Because at the moment they rely only on specimens in public collections. If there is a type with only some few coins known and none of them in a public collection, then there is no picture.

... Some day, both sites will be extremely useful to both the collector and academic, right now, not so much. ...
It seems that for you both the glass is half empty  Sad, for me it is half full (even more than half)  Smiley.
I regularly use these ressources and have great benefit of it, despite the flaws they still have.

Regards

Altamura

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PtolemAE
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« Reply #10 on: December 30, 2020, 02:37:28 pm »

... in both the Ptolemaic and Seleukid websites, many of the entries do not yet have photos. ...
Because at the moment they rely only on specimens in public collections. If there is a type with only some few coins known and none of them in a public collection, then there is no picture.

... Some day, both sites will be extremely useful to both the collector and academic, right now, not so much. ...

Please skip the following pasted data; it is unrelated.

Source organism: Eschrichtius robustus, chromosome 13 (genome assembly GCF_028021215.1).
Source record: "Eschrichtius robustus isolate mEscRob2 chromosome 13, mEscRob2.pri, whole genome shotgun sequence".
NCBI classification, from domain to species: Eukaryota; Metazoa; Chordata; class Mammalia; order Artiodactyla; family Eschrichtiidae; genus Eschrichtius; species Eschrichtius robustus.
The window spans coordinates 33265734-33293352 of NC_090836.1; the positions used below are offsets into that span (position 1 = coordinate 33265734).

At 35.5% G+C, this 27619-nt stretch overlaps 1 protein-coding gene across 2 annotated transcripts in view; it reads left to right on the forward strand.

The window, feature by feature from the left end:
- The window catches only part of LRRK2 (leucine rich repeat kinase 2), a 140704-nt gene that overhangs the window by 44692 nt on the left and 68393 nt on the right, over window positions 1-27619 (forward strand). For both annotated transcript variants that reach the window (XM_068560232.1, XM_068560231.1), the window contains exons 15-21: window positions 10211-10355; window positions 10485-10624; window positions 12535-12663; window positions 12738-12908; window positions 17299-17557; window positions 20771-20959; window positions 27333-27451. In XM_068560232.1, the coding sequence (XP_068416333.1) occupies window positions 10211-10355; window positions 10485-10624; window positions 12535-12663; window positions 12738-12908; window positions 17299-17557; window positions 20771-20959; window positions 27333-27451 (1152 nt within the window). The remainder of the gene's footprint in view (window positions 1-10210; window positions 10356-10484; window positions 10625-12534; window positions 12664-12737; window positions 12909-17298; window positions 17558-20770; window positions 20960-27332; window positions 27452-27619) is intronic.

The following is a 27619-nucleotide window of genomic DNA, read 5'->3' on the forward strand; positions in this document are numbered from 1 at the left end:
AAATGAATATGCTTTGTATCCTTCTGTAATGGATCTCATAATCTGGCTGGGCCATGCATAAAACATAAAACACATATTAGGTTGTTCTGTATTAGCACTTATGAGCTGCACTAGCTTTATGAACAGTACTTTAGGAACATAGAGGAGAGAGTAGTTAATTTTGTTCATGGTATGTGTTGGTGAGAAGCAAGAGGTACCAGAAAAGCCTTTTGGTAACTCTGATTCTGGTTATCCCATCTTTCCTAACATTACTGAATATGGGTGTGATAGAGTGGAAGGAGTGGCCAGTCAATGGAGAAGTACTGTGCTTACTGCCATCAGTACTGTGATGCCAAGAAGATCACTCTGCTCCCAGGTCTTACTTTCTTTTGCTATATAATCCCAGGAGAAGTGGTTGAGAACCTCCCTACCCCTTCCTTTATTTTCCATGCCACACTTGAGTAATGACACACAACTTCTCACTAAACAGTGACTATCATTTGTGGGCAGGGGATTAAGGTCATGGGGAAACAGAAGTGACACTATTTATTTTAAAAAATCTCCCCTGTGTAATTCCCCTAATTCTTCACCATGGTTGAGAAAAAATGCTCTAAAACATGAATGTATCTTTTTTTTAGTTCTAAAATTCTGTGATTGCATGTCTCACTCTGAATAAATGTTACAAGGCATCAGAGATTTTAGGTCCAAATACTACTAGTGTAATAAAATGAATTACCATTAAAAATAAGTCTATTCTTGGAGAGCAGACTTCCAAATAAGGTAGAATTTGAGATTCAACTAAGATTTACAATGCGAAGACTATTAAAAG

It seems that for you both the glass is half empty  Sad, for me it is half full (even more than half)  Smiley.
I regularly use these ressources and have great benefit of it, despite the flaws they still have.

Regards

Altamura



Not sure how you use them. The research here is mostly quantitative analyses of coin weights for different types - which necessarily requires correct attributions. For some types it's easy - they are recognizable and hard to confuse with others. Others are harder.

I do use the sites extensively, but double-check every attribution. Sometimes it's all correct, sometimes many tedious corrections,
 sometimes obvious silliness that's good for a laugh or two (like the die axes 'averages'). The reliability is a bit unpredictable. Fortunately the pictures are top notch and very helpful. It's probably fair to say: The sites are half full for their terrific IT, half empty for reliable information. Some pages being nearly 100% erroneous is problematic viewed even through the rosiest specs. And it's not hard to find them. A search for B333 on PCO and returns (null) though both ANS and BNF have specimens.

Use these sites for what they offer but don't believe everything you find (or can't find) there.

PtolemAE